Saturday, January 23, 2016
**Flickr Creative Commons photo by Alex, in South Lansing, New York
The first lightness entered the air last night, the crystalline feeling of snow as it forms and sends its soft little arrows from the higher atmosphere.
It was near midnight, an inconvenient time to feel the giddy exhilaration of new snow, but I could sense it lifting me into 3 p.m. alertness and a rising joy. From the neighborhood came the sound of children calling out, making their snow greetings.
Since that moment last night, it has snowed steadily. More than 13 inches have fallen and it is 5 p.m. the next day. The air still swirls.
Lately I’ve been thinking about nature, about wanting it to seize the air around me. I read books about natural sciences, making plans to research and study animals larger than myself: orcas, humpback whales, bears. I wouldn’t mind running into a bear or the thin curiosity of a moose. Not to romanticize--because, probably I wouldn’t truly want to meet a Grizzly. But I’d like to take a break from the mental responsibility of being a major predator and maybe interacting with so many -- a megacity full -- of other predators. When I lived briefly in Missoula, MT, a neighbor who rode his bike and wore a hat that was a piece of art he had made, which looked like a screw through his head, said that he had lived in Brooklyn but returned to Montana because he needed to know that he was not beyond conquering. He wanted to see larger forms in the landscape, and not just human ones.
**Flickr Creative Commons photo by Pedrik
Snow is a relief in winter. It brings light to the landscape, and an incentive to step over large drifts, sink into them, think of taking up snowshoeing or cross-country skiing to skim over the land. I think all that lightness of feeling, all that activity, saves me from the slope toward S.A.D. that I feel in November and December and on short days.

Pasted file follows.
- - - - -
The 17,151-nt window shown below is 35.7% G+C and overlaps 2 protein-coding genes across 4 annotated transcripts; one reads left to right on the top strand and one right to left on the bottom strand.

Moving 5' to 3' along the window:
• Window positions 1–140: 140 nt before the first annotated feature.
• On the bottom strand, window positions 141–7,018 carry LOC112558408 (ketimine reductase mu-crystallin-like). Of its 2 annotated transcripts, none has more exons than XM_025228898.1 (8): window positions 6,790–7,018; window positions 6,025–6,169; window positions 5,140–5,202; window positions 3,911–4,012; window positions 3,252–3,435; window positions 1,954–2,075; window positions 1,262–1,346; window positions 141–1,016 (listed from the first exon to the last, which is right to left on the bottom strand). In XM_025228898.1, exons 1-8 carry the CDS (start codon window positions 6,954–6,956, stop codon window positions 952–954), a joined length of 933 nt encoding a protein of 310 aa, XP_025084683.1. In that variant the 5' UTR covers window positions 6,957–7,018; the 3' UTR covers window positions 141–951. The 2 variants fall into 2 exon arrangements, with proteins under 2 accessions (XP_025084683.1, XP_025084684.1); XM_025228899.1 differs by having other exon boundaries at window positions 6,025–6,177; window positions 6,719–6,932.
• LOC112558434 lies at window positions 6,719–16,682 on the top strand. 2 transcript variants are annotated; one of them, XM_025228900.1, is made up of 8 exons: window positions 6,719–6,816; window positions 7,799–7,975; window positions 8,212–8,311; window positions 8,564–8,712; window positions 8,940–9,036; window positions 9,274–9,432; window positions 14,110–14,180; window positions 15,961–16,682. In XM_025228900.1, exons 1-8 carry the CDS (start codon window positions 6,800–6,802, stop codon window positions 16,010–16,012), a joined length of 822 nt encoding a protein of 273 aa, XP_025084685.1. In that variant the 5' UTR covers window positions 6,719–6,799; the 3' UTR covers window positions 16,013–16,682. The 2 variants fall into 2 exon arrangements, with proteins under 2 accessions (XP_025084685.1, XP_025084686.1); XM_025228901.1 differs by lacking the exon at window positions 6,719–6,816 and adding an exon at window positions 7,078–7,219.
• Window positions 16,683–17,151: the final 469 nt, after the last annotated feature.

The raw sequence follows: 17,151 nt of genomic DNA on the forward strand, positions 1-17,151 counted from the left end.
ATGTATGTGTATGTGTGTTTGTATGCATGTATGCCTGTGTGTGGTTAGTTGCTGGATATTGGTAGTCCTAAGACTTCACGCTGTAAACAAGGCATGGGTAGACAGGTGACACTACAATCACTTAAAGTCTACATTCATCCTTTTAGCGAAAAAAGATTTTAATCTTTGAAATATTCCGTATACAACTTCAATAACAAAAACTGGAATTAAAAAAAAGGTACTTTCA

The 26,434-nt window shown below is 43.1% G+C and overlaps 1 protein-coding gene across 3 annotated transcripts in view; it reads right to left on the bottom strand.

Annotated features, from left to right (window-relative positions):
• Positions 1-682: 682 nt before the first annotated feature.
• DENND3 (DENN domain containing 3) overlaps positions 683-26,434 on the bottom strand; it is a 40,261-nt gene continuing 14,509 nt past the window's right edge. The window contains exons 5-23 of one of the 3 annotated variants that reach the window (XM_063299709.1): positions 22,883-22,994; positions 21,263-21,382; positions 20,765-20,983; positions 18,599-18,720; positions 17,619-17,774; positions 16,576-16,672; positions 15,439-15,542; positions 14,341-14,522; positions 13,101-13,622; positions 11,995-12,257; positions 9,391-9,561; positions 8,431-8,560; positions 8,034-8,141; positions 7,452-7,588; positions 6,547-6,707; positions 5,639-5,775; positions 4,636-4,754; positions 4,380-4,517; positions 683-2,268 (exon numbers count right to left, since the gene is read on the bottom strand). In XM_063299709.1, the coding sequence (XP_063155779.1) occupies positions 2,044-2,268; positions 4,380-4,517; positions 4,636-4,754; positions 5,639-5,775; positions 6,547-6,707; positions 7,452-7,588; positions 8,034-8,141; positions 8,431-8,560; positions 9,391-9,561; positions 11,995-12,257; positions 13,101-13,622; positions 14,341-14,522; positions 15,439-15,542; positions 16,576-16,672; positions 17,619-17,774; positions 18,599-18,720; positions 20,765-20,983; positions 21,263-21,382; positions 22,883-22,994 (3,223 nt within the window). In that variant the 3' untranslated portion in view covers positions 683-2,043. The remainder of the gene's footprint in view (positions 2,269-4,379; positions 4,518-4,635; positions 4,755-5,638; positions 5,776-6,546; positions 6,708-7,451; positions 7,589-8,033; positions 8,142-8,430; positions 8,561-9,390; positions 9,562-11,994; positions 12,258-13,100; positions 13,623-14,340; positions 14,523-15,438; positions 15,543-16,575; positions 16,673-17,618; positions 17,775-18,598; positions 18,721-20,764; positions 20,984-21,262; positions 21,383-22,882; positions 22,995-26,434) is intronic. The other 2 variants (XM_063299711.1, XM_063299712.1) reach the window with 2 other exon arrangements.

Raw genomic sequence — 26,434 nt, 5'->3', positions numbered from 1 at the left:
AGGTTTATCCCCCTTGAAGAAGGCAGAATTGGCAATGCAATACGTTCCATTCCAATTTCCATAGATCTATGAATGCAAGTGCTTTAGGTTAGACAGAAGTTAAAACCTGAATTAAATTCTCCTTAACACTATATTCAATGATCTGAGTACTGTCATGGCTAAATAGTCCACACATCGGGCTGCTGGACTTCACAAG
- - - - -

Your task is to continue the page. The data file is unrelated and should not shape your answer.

In Yellowstone, where I worked from September to November 8 several years ago, snow fell nearly every day. The sky was nearly always either mulling over its plans to form snow, or dropping it. I’ll go so far as to say that, then, I got tired of snow. Herds of elk ranged over the snowy trails to my workplace in the mornings, raising their heads to look at me as I detoured around them.
Today after breakfast, I headed out past no elk, but beyond enormous plow trucks and through many drifted streets, toward the large park up the hill. Reaching the park via five blocks clogged with knee-high snow at the street edges was not easy. But I was able to walk in the car paths. Every so often, a bright shower of snow would shock into the air, tossed over some shoveler's shoulder.
No one was in the park. It resembled a place into which snow had been poured, a sandbox of snow with heaped edges. Bare trees stood starkly, on hills that sloped to the reservoir. I’ve been there on other snow days and seen the long stream of children and parents armed with plastic saucers and other sledding materials. But today the wind swirled, bits of snow bit at the air, and it wasn’t an encouraging environment for sledding.
Fog hovered over the reservoir, its surface bumpy like old glass or a place where ice was forming. From it came the sound of enthusiastic ducks a few feet from shore. It was a happy sound, birds proceeding easily amid the unpredictable changes of nature.
Backtracking home was easier than I had expected. Neighbors were clearing driveways and sidewalks. It was nice to look into the hooded faces of people, to see that they too were dazzled by the full force of a large snow having descended on us. Some of them seemed a little surprised by the streets filled with snow and the few cars that tried to motor awkwardly past and park.
It has been a good day of exhilaration, nature, and humility. Or, just nature.